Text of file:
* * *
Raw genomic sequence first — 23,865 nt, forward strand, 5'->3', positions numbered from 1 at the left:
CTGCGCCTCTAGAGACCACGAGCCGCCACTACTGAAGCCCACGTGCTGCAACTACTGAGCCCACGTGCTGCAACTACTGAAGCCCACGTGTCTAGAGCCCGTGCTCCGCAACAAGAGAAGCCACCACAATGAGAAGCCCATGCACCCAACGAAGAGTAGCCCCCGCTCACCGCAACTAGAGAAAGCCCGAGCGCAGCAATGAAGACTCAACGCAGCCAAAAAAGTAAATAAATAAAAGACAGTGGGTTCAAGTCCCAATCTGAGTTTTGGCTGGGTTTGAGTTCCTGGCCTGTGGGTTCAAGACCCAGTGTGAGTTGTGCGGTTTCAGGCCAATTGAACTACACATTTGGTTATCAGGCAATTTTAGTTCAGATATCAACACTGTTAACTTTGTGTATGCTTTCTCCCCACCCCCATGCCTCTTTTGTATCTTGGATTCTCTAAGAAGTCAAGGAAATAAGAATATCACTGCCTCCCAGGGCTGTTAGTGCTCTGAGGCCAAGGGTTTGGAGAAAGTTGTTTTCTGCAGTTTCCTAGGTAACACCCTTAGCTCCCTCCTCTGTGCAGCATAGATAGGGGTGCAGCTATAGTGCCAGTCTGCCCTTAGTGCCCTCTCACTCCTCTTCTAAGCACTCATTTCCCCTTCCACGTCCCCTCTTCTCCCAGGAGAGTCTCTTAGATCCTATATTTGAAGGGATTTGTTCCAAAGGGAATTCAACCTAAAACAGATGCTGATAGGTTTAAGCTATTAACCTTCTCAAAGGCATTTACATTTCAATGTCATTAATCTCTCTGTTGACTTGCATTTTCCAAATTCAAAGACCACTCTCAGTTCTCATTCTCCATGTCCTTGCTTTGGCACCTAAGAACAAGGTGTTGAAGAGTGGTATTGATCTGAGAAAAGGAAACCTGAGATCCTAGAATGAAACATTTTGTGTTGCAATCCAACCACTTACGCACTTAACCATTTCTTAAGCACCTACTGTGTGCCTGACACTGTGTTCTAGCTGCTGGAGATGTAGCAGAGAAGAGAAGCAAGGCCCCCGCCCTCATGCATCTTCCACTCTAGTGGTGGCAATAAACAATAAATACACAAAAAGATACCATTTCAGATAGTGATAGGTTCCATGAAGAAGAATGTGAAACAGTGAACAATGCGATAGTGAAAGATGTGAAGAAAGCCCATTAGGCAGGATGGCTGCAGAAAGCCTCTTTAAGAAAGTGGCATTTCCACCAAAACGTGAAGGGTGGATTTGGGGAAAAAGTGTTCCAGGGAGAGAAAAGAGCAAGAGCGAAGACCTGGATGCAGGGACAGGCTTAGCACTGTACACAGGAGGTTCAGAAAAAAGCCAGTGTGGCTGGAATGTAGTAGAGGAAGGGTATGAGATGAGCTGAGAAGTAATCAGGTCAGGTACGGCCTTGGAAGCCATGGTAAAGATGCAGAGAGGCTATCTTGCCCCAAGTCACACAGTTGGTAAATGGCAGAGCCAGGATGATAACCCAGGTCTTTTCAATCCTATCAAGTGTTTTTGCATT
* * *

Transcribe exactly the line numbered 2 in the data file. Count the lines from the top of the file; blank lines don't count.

CTGCGCCTCTAGAGACCACGAGCCGCCACTACTGAAGCCCACGTGCTGCAACTACTGAGCCCACGTGCTGCAACTACTGAAGCCCACGTGTCTAGAGCCCGTGCTCCGCAACAAGAGAAGCCACCACAATGAGAAGCCCATGCACCCAACGAAGAGTAGCCCCCGCTCACCGCAACTAGAGAAAGCCCGAGCGCAGCAATGAAGACTCAACGCAGCCAAAAAAGTAAATAAATAAAAGACAGTGGGTTCAAGTCCCAATCTGAGTTTTGGCTGGGTTTGAGTTCCTGGCCTGTGGGTTCAAGACCCAGTGTGAGTTGTGCGGTTTCAGGCCAATTGAACTACACATTTGGTTATCAGGCAATTTTAGTTCAGATATCAACACTGTTAACTTTGTGTATGCTTTCTCCCCACCCCCATGCCTCTTTTGTATCTTGGATTCTCTAAGAAGTCAAGGAAATAAGAATATCACTGCCTCCCAGGGCTGTTAGTGCTCTGAGGCCAAGGGTTTGGAGAAAGTTGTTTTCTGCAGTTTCCTAGGTAACACCCTTAGCTCCCTCCTCTGTGCAGCATAGATAGGGGTGCAGCTATAGTGCCAGTCTGCCCTTAGTGCCCTCTCACTCCTCTTCTAAGCACTCATTTCCCCTTCCACGTCCCCTCTTCTCCCAGGAGAGTCTCTTAGATCCTATATTTGAAGGGATTTGTTCCAAAGGGAATTCAACCTAAAACAGATGCTGATAGGTTTAAGCTATTAACCTTCTCAAAGGCATTTACATTTCAATGTCATTAATCTCTCTGTTGACTTGCATTTTCCAAATTCAAAGACCACTCTCAGTTCTCATTCTCCATGTCCTTGCTTTGGCACCTAAGAACAAGGTGTTGAAGAGTGGTATTGATCTGAGAAAAGGAAACCTGAGATCCTAGAATGAAACATTTTGTGTTGCAATCCAACCACTTACGCACTTAACCATTTCTTAAGCACCTACTGTGTGCCTGACACTGTGTTCTAGCTGCTGGAGATGTAGCAGAGAAGAGAAGCAAGGCCCCCGCCCTCATGCATCTTCCACTCTAGTGGTGGCAATAAACAATAAATACACAAAAAGATACCATTTCAGATAGTGATAGGTTCCATGAAGAAGAATGTGAAACAGTGAACAATGCGATAGTGAAAGATGTGAAGAAAGCCCATTAGGCAGGATGGCTGCAGAAAGCCTCTTTAAGAAAGTGGCATTTCCACCAAAACGTGAAGGGTGGATTTGGGGAAAAAGTGTTCCAGGGAGAGAAAAGAGCAAGAGCGAAGACCTGGATGCAGGGACAGGCTTAGCACTGTACACAGGAGGTTCAGAAAAAAGCCAGTGTGGCTGGAATGTAGTAGAGGAAGGGTATGAGATGAGCTGAGAAGTAATCAGGTCAGGTACGGCCTTGGAAGCCATGGTAAAGATGCAGAGAGGCTATCTTGCCCCAAGTCACACAGTTGGTAAATGGCAGAGCCAGGATGATAACCCAGGTCTTTTCAATCCTATCAAGTGTTTTTGCATT